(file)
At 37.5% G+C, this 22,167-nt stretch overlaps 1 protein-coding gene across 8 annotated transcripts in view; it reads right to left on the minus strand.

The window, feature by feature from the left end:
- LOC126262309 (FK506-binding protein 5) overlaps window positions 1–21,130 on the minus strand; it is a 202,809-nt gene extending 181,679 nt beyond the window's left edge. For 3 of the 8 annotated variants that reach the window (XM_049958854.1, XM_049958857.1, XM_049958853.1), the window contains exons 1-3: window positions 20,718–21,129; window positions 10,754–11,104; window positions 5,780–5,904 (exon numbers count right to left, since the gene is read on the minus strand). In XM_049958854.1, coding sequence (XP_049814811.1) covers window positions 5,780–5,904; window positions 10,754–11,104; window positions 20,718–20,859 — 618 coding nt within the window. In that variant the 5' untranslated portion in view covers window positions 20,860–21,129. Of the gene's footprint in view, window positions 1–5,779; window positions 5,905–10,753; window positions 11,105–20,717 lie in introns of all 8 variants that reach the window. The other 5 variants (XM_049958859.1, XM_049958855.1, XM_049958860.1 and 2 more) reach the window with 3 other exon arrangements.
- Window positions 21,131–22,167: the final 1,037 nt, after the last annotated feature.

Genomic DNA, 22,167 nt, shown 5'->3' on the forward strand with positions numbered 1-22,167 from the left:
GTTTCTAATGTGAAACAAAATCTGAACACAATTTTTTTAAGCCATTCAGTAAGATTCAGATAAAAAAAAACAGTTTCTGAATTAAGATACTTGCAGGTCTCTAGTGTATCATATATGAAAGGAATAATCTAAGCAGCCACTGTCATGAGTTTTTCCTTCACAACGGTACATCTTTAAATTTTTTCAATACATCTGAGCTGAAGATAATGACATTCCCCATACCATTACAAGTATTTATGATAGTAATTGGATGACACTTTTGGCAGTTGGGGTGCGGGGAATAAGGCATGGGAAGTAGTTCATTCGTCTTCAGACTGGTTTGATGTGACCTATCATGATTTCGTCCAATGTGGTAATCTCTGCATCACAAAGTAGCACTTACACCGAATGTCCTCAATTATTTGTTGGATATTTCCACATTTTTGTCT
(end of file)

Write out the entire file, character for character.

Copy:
At 37.5% G+C, this 22,167-nt stretch overlaps 1 protein-coding gene across 8 annotated transcripts in view; it reads right to left on the minus strand.

The window, feature by feature from the left end:
- LOC126262309 (FK506-binding protein 5) overlaps window positions 1–21,130 on the minus strand; it is a 202,809-nt gene extending 181,679 nt beyond the window's left edge. For 3 of the 8 annotated variants that reach the window (XM_049958854.1, XM_049958857.1, XM_049958853.1), the window contains exons 1-3: window positions 20,718–21,129; window positions 10,754–11,104; window positions 5,780–5,904 (exon numbers count right to left, since the gene is read on the minus strand). In XM_049958854.1, coding sequence (XP_049814811.1) covers window positions 5,780–5,904; window positions 10,754–11,104; window positions 20,718–20,859 — 618 coding nt within the window. In that variant the 5' untranslated portion in view covers window positions 20,860–21,129. Of the gene's footprint in view, window positions 1–5,779; window positions 5,905–10,753; window positions 11,105–20,717 lie in introns of all 8 variants that reach the window. The other 5 variants (XM_049958859.1, XM_049958855.1, XM_049958860.1 and 2 more) reach the window with 3 other exon arrangements.
- Window positions 21,131–22,167: the final 1,037 nt, after the last annotated feature.

Genomic DNA, 22,167 nt, shown 5'->3' on the forward strand with positions numbered 1-22,167 from the left:
GTTTCTAATGTGAAACAAAATCTGAACACAATTTTTTTAAGCCATTCAGTAAGATTCAGATAAAAAAAAACAGTTTCTGAATTAAGATACTTGCAGGTCTCTAGTGTATCATATATGAAAGGAATAATCTAAGCAGCCACTGTCATGAGTTTTTCCTTCACAACGGTACATCTTTAAATTTTTTCAATACATCTGAGCTGAAGATAATGACATTCCCCATACCATTACAAGTATTTATGATAGTAATTGGATGACACTTTTGGCAGTTGGGGTGCGGGGAATAAGGCATGGGAAGTAGTTCATTCGTCTTCAGACTGGTTTGATGTGACCTATCATGATTTCGTCCAATGTGGTAATCTCTGCATCACAAAGTAGCACTTACACCGAATGTCCTCAATTATTTGTTGGATATTTCCACATTTTTGTCT